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  14. damoc

    damoc Member

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    Something I did for a plinking load for my sons when trying to get them to shoot a .50 muzzeloader was 40 grains and .454 ball double patched very mild to shoot and has been very reliable. I would not go much below 40 I would be worried about it getting poor ignition and not having enough powder in the chamber to do the job of getting it out the barrel.
     
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  15. Loyalist Dave

    Loyalist Dave Member

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    As others have noted, 50 grains is fine.
    I'd suggest that your 100 grain load, unless you're reaching past 150 yards, or it's the only really accurate load for that rifle, is a bit stout.
    I use a soft lead, 224 grain .530 ball, and 70 grains, and it goes through moderate sized white tails at 110 yards. Your bullet, is smaller in diameter, but longer as it's not a sphere. I'd look at 80 grains as a hunting load, and I'd look at loose pyrodex and a measure instead of the "pills" for propellant. IF you're using a modern lead bullet in your sabot, then most definitely you can back off on the powder and still get excellent results, as modern bullet alloy is harder than what I use, and so at impact isn't going to deform and thus will not increase friction as it passes through the game animal.

    LD
     
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  16. OrangePwrx9

    OrangePwrx9 Member

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    My favorite plinking load in a TC Greyhawk was always 30 gr. Pyrodex P behind a PRB. Fouling was minimal; could shoot it all afternoon without swabbing. Accurate too.
     
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  17. AJumbo

    AJumbo Member

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    My .54 caliber squirrel load was 35 gr of 3F or Pyrodex P under a 230 gr patched round ball. Accurate, thrifty, and subsonic!
     
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  18. Snidely70431

    Snidely70431 Member

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    The Buckstalker has a quick Release Breech plug. If the charge is too low and the projectile does not exit the barrel, you just remove the QRBP and push the projectile out of the barrel. It is not a problem.

    I have used loads that chronographed at less than 600 fps when I was testing loads for prb in fast twist inlines.
     
  19. dave951

    dave951 Member

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    50-60gr 3f REAL black and patched round ball and he'll be fine. It's also a completely competent load for hunting within 75yds. You don't need gobs of powder to kill a deer as the PRB loses velocity fast. Better to teach the kid marksmanship at an early age while he still has the eyes and coordination for it.
     
  20. Pistolero_Libre

    Pistolero_Libre Member

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    A couple of thoughts... The real question is what is your son going to use that rifle to do - poke holes in targets, or harvest live game? Once that question is definitively answered, the rest will follow.
    As an example... For my youngsters I loaded a .50 Hawken with 20gr FFg Goex under a .490 patched round ball. It was a hoot to shoot and clean enough that we could easy go 30 or 40 shots without significant fouling buildup.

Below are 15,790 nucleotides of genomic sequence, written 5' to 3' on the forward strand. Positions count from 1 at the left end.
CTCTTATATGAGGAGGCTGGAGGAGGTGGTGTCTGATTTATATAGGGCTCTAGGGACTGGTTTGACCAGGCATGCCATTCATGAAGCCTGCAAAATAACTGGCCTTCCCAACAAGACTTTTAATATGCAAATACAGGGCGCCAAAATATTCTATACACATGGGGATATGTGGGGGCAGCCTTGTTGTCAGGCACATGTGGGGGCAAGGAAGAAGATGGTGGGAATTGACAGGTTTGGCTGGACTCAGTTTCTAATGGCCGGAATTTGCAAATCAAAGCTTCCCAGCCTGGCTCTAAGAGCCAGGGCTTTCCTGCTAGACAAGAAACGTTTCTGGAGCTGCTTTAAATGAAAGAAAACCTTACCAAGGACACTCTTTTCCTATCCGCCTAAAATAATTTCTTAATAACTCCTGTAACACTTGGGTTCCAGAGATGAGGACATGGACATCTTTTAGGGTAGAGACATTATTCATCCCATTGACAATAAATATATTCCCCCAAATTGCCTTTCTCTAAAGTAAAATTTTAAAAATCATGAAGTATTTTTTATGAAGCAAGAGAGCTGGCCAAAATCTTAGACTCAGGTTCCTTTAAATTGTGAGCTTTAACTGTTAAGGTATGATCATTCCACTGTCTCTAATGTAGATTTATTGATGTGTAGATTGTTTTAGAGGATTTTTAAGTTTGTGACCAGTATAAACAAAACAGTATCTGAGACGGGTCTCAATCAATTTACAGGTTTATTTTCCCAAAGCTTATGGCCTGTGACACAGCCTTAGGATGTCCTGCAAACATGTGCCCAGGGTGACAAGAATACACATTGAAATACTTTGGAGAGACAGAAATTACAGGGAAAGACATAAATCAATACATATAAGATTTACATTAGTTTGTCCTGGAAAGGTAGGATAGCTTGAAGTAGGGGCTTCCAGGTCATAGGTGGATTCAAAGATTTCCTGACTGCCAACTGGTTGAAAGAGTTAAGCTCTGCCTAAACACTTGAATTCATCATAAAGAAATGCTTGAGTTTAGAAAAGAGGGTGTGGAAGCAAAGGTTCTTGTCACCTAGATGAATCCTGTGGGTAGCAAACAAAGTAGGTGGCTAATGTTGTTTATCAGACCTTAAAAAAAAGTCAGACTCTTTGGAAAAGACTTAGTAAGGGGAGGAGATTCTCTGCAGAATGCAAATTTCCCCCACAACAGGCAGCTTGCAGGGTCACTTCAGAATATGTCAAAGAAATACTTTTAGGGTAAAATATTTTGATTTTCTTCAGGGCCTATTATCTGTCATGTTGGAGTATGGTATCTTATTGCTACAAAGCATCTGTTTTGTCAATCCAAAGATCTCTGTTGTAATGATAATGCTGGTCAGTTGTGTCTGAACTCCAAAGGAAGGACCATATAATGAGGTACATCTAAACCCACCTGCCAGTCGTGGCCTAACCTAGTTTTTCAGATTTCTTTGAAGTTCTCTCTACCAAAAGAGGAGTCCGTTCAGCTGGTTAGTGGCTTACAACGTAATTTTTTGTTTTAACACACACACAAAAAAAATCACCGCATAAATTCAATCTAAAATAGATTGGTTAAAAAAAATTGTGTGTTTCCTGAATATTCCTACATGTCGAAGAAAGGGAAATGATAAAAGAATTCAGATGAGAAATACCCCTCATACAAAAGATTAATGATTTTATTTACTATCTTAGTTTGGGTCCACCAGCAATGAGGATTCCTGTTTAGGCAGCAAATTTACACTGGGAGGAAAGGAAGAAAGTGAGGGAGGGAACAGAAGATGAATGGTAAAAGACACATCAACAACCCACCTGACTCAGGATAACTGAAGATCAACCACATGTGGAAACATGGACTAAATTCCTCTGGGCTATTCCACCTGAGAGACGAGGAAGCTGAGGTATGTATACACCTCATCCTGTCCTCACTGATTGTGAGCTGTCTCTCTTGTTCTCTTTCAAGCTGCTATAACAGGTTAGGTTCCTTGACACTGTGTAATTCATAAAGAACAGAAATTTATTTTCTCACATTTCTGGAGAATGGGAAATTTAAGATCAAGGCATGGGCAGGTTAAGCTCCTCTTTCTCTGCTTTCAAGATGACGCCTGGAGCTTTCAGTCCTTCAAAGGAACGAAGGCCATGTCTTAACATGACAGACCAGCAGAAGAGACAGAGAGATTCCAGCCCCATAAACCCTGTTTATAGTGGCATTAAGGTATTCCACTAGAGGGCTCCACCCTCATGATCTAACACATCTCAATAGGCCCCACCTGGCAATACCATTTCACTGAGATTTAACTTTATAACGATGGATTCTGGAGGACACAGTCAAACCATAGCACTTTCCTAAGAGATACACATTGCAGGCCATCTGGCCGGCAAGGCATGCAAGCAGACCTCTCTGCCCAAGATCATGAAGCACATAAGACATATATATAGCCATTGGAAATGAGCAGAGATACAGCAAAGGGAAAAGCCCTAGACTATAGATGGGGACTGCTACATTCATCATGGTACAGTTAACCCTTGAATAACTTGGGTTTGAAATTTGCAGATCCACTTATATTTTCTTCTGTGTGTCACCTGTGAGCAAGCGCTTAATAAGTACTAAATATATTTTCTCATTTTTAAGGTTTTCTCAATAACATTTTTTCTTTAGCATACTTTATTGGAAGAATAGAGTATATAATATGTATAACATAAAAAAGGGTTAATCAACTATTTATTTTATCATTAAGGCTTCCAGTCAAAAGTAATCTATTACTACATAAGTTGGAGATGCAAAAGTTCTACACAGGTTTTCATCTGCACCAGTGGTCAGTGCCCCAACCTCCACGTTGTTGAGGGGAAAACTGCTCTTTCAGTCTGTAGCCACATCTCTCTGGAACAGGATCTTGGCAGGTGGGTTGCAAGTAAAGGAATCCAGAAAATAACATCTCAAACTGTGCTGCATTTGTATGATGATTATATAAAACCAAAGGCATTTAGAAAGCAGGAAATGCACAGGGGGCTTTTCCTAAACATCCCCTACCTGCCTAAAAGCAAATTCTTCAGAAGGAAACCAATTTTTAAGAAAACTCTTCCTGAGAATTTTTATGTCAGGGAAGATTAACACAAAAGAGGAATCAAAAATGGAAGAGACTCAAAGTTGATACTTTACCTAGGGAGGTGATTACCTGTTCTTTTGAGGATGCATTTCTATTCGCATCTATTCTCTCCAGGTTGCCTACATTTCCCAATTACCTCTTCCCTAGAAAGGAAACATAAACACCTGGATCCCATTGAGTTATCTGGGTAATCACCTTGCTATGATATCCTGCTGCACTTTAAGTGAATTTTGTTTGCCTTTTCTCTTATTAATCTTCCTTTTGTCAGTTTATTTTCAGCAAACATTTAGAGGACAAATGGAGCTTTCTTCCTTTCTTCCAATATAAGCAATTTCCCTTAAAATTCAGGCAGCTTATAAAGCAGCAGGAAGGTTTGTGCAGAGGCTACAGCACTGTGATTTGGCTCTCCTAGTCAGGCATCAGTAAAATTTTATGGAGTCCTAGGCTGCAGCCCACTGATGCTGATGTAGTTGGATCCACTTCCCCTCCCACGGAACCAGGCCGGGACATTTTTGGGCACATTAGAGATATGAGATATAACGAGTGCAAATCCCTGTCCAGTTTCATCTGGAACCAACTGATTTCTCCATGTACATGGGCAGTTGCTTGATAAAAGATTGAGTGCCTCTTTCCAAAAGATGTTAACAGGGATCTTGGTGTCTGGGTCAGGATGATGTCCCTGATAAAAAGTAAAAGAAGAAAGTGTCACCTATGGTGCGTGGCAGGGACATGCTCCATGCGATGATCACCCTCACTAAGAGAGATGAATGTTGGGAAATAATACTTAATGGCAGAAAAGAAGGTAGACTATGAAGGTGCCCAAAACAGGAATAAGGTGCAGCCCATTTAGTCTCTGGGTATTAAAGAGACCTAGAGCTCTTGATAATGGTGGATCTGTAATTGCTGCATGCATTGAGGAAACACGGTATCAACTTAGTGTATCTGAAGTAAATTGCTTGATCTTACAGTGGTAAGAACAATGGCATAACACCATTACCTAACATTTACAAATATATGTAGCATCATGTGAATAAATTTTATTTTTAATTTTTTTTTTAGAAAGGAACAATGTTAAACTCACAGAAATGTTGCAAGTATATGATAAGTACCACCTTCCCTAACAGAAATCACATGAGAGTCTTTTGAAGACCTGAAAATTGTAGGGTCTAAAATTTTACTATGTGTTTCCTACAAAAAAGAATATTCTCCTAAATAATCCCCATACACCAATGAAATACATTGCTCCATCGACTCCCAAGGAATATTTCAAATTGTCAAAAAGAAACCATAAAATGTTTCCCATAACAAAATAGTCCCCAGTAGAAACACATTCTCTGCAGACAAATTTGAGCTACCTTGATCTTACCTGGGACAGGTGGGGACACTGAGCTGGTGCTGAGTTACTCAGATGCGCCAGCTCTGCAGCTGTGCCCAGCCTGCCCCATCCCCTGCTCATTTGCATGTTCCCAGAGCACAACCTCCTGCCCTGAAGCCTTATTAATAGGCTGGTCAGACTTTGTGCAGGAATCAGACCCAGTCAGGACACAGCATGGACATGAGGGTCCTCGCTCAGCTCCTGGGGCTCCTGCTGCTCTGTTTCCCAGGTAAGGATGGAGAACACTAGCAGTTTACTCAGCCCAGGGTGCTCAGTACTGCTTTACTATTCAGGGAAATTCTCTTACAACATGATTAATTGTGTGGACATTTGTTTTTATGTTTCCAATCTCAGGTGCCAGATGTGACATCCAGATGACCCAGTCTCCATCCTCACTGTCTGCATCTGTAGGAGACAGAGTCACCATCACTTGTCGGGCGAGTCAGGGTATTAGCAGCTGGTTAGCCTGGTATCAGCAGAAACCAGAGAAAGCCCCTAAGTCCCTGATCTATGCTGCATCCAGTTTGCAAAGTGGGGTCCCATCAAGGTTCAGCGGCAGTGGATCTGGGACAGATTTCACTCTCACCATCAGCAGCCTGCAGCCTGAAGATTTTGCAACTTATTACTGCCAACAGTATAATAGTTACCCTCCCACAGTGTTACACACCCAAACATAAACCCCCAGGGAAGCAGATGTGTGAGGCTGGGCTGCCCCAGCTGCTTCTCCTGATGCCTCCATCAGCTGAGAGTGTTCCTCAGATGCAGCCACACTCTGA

Same story for my Traditions inline .50. I don't shoot sabots but rather shoot 285 grain minnies through it. The kids found it very shootable at 25 grains and quite accurate at 50 yards.
    NONE of the above loads are sane or recommended for harvesting live game. For that, the in-line gets 90gr FFg and the Hawken gets 70gr FFFg - in both rifles these loads represent the crossover point between down-range killing energy and accuracy/shootability.

    I have only shot sabots a few times. Around here our shots on deer are short - the Hawken is subject to a self-imposed range limit of 50 yards on whitetails while the in-line will stretch to 75 yards if needed (but it's never been needed). So far my longest shot with a m/l rifle on deer has been 50 yards when an impudent little spike buck literally stood on top of my 50 yard range marker. Needless to say I had no excuses for a missed shot since I knew with exactitude the range to my target! :rofl:

    I would suggest you consider shooting non-sabot loads to ease the loading process and reduce the need for a whistle-clean bore. Doing so will likely result in more shooting being done with greater pleasure and lower cost.
    Oh, I cast my own .490 round ball and Minnies using a Lee mould and pure lead reclaimed from spent .177 airgun pellets. Works a charm and the deer never seem to argue with it!

    If you are starting a recoil-shy son, I would clearly step away from sabots entirely and, using minnies, drop the powder charge as low as you can go. In the above posts you've seen mention of 25-30 grains of powder - this is a good place to start. As a child I started shooting waaaay too much gun waaay to early and have been battling the resulting flinch reflex my entire life. It's no fun. Start 'em early, but start 'em light.
     
  21. Flintlock Snob

    Flintlock Snob Member

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    you can shoot it down around 35 grns. Dont expect much accuracy, but it wont knock the youngster silly and it will hit paper. Start him at 25yds so he sees the results. It does not take much powder to push a bullet out of the barrel. Standard procedure on a cap lock gun that has been dry balled is to remove the nipple, pour a little powder in the drum put the nipple back on and cap and fire it. Blows the bullet out every time.
     
    Last edited: Jun 19, 2020